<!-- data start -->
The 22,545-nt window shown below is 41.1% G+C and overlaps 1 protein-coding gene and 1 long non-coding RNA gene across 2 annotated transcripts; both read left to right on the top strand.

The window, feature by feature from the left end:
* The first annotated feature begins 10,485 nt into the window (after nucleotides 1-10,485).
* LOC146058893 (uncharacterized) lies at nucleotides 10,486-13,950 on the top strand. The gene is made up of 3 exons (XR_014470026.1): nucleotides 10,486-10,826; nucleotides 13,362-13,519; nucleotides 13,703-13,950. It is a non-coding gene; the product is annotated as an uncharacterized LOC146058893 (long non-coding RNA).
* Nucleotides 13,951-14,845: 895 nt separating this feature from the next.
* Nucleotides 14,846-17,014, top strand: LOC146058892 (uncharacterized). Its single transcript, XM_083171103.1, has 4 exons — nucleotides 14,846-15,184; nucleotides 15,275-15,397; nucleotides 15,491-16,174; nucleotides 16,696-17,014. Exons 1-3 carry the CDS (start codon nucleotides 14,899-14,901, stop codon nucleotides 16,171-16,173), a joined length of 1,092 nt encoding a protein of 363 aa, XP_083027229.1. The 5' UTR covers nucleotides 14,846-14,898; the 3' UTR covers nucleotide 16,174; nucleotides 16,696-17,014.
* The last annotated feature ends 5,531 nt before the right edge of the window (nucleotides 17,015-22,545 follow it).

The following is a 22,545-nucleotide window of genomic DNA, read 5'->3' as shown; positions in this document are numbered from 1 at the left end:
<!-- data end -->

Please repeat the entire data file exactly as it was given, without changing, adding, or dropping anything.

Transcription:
The 22,545-nt window shown below is 41.1% G+C and overlaps 1 protein-coding gene and 1 long non-coding RNA gene across 2 annotated transcripts; both read left to right on the top strand.

The window, feature by feature from the left end:
* The first annotated feature begins 10,485 nt into the window (after nucleotides 1-10,485).
* LOC146058893 (uncharacterized) lies at nucleotides 10,486-13,950 on the top strand. The gene is made up of 3 exons (XR_014470026.1): nucleotides 10,486-10,826; nucleotides 13,362-13,519; nucleotides 13,703-13,950. It is a non-coding gene; the product is annotated as an uncharacterized LOC146058893 (long non-coding RNA).
* Nucleotides 13,951-14,845: 895 nt separating this feature from the next.
* Nucleotides 14,846-17,014, top strand: LOC146058892 (uncharacterized). Its single transcript, XM_083171103.1, has 4 exons — nucleotides 14,846-15,184; nucleotides 15,275-15,397; nucleotides 15,491-16,174; nucleotides 16,696-17,014. Exons 1-3 carry the CDS (start codon nucleotides 14,899-14,901, stop codon nucleotides 16,171-16,173), a joined length of 1,092 nt encoding a protein of 363 aa, XP_083027229.1. The 5' UTR covers nucleotides 14,846-14,898; the 3' UTR covers nucleotide 16,174; nucleotides 16,696-17,014.
* The last annotated feature ends 5,531 nt before the right edge of the window (nucleotides 17,015-22,545 follow it).

The following is a 22,545-nucleotide window of genomic DNA, read 5'->3' as shown; positions in this document are numbered from 1 at the left end: